Date Approved


Embargo Period


Document Type


Degree Name

Master of Science in Pharmaceutical Sciences


Chemistry and Biochemistry


College of Science & Mathematics


Timothy D. Vaden, Ph.D.

Committee Member 1

Gregory A. Caputo, Ph.D.

Committee Member 2

Chun Wu, Ph.D.


Biomolecules, Biophysical Chemistry, G-quadruplex DNA, Ionic Liquids, Proteins, thermal stability




Biochemistry, Biophysics, and Structural Biology | Chemistry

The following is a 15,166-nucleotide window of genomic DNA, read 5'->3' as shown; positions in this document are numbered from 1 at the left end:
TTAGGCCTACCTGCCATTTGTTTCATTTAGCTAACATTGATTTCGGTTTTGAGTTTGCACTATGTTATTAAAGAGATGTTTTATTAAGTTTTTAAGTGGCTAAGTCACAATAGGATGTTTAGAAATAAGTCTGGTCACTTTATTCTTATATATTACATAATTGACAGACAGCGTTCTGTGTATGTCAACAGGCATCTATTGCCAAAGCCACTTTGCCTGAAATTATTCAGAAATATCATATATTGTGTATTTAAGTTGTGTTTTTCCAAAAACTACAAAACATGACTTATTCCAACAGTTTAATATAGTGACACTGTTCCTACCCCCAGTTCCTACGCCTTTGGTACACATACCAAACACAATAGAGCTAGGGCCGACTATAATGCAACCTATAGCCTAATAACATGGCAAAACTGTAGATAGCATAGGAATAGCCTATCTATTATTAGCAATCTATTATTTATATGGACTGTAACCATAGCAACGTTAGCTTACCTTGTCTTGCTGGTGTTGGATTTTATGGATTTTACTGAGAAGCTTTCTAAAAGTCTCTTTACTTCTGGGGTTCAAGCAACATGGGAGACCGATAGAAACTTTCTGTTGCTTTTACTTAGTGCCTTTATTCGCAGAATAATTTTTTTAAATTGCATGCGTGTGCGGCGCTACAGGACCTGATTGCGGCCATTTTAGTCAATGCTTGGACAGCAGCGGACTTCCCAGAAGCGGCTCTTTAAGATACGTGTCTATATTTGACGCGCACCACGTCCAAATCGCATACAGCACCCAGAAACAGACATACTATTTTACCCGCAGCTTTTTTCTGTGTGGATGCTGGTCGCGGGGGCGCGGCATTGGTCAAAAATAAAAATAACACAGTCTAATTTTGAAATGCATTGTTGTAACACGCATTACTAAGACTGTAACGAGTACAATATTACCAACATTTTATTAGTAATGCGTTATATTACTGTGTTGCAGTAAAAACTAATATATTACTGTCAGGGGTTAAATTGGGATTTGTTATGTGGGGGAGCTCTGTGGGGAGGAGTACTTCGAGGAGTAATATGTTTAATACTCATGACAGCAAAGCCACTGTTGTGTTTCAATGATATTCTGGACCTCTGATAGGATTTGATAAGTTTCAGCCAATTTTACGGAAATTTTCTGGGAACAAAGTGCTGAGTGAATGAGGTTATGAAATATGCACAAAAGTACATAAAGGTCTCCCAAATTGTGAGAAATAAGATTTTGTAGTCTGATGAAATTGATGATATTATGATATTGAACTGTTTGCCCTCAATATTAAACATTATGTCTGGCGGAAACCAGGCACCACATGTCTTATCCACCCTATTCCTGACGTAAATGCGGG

Ionic Liquids (ILs) are substances with a unique physical attribute compared to that of solid ionic salts. At room temperature, ILs are molten salts that have a variety of physical effects that can play a role in their impact on other molecules, as solvents or solutes. They can play the role of the solvent in a variety of applications, from biofuels to organic catalysis or as excipients in pharmaceutical formulations. These ILs have a desirable use as solvents due to their ability to be tunable substances. Changing the cation or anion of the IL causes a change in its physical effects on other molecules that interact with it. The understanding that intermolecular forces play a large role in the IL’s physical properties is well understood. But there are a plethora of cation and anion combinations to form molten ILs and these interactions are rarely one size fits all regarding their impact on biological substances. The focus of this thesis is on the physicochemical effect of biologically compatible, or environmentally friendly, ILs’ impact on a set of model biological macromolecules. The understandings gleamed from the results lead to a subset of ILs and their impact on a subset of model biological structures to be applied to future study and therapeutic applications.